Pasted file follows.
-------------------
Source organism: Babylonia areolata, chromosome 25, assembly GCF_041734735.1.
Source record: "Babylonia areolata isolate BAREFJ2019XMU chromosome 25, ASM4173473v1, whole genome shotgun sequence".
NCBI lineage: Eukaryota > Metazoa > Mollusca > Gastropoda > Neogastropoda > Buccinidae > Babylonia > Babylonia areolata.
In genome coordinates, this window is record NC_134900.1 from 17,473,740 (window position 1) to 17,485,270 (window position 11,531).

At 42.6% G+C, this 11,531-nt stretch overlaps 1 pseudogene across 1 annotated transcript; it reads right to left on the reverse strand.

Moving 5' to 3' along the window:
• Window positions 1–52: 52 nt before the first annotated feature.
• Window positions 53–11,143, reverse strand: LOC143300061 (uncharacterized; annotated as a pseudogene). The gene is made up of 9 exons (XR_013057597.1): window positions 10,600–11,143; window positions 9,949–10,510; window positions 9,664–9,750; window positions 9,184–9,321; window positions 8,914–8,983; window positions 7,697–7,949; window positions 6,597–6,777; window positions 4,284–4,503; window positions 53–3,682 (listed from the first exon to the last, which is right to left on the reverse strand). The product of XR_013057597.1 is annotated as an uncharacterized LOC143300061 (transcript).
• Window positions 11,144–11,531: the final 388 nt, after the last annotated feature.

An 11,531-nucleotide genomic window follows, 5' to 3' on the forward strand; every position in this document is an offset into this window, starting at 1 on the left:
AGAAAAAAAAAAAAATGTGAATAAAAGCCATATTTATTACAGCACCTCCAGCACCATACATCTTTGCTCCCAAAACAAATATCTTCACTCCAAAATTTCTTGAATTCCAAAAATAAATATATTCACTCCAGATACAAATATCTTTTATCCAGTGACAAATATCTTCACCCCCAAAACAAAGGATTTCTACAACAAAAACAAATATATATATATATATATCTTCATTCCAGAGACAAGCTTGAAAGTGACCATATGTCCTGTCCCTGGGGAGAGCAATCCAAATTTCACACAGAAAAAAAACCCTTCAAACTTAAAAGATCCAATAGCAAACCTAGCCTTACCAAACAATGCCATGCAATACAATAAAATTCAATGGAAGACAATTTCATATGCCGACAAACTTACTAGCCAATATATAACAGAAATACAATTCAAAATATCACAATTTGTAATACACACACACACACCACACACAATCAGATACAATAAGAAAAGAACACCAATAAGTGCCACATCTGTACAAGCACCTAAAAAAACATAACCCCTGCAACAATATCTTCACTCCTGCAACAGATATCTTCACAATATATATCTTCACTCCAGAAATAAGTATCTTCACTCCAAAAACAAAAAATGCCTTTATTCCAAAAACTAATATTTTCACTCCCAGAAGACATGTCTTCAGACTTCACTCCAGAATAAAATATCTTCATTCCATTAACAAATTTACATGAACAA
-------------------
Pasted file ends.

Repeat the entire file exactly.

Source organism: Babylonia areolata, chromosome 25, assembly GCF_041734735.1.
Source record: "Babylonia areolata isolate BAREFJ2019XMU chromosome 25, ASM4173473v1, whole genome shotgun sequence".
NCBI lineage: Eukaryota > Metazoa > Mollusca > Gastropoda > Neogastropoda > Buccinidae > Babylonia > Babylonia areolata.
In genome coordinates, this window is record NC_134900.1 from 17,473,740 (window position 1) to 17,485,270 (window position 11,531).

At 42.6% G+C, this 11,531-nt stretch overlaps 1 pseudogene across 1 annotated transcript; it reads right to left on the reverse strand.

Moving 5' to 3' along the window:
• Window positions 1–52: 52 nt before the first annotated feature.
• Window positions 53–11,143, reverse strand: LOC143300061 (uncharacterized; annotated as a pseudogene). The gene is made up of 9 exons (XR_013057597.1): window positions 10,600–11,143; window positions 9,949–10,510; window positions 9,664–9,750; window positions 9,184–9,321; window positions 8,914–8,983; window positions 7,697–7,949; window positions 6,597–6,777; window positions 4,284–4,503; window positions 53–3,682 (listed from the first exon to the last, which is right to left on the reverse strand). The product of XR_013057597.1 is annotated as an uncharacterized LOC143300061 (transcript).
• Window positions 11,144–11,531: the final 388 nt, after the last annotated feature.

An 11,531-nucleotide genomic window follows, 5' to 3' on the forward strand; every position in this document is an offset into this window, starting at 1 on the left:
AGAAAAAAAAAAAAATGTGAATAAAAGCCATATTTATTACAGCACCTCCAGCACCATACATCTTTGCTCCCAAAACAAATATCTTCACTCCAAAATTTCTTGAATTCCAAAAATAAATATATTCACTCCAGATACAAATATCTTTTATCCAGTGACAAATATCTTCACCCCCAAAACAAAGGATTTCTACAACAAAAACAAATATATATATATATATATCTTCATTCCAGAGACAAGCTTGAAAGTGACCATATGTCCTGTCCCTGGGGAGAGCAATCCAAATTTCACACAGAAAAAAAACCCTTCAAACTTAAAAGATCCAATAGCAAACCTAGCCTTACCAAACAATGCCATGCAATACAATAAAATTCAATGGAAGACAATTTCATATGCCGACAAACTTACTAGCCAATATATAACAGAAATACAATTCAAAATATCACAATTTGTAATACACACACACACACCACACACAATCAGATACAATAAGAAAAGAACACCAATAAGTGCCACATCTGTACAAGCACCTAAAAAAACATAACCCCTGCAACAATATCTTCACTCCTGCAACAGATATCTTCACAATATATATCTTCACTCCAGAAATAAGTATCTTCACTCCAAAAACAAAAAATGCCTTTATTCCAAAAACTAATATTTTCACTCCCAGAAGACATGTCTTCAGACTTCACTCCAGAATAAAATATCTTCATTCCATTAACAAATTTACATGAACAA